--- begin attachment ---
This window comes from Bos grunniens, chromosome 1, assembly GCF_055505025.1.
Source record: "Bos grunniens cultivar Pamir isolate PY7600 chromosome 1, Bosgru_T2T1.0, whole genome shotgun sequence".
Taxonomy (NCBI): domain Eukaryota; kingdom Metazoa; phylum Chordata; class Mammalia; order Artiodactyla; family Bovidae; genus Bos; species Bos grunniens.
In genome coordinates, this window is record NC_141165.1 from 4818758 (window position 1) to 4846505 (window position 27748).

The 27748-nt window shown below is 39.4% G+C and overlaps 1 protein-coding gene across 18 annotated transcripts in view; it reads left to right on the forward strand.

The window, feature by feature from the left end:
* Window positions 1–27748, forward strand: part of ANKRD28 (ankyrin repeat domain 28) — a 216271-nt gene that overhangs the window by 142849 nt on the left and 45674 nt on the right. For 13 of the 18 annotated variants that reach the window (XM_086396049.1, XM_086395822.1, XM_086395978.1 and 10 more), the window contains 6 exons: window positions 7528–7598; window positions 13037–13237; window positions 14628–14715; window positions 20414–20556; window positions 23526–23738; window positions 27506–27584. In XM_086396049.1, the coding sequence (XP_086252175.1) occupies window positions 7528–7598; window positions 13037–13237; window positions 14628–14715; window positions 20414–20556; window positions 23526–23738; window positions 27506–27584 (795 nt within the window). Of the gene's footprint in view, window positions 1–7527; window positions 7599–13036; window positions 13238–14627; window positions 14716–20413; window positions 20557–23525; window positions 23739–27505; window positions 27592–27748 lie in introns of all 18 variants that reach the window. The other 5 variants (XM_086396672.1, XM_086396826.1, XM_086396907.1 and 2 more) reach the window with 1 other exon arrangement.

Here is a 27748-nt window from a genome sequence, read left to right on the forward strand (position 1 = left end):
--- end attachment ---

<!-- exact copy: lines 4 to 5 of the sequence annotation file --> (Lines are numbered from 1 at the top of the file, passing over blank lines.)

In genome coordinates, this window is record NC_141165.1 from 4818758 (window position 1) to 4846505 (window position 27748).

The 27748-nt window shown below is 39.4% G+C and overlaps 1 protein-coding gene across 18 annotated transcripts in view; it reads left to right on the forward strand.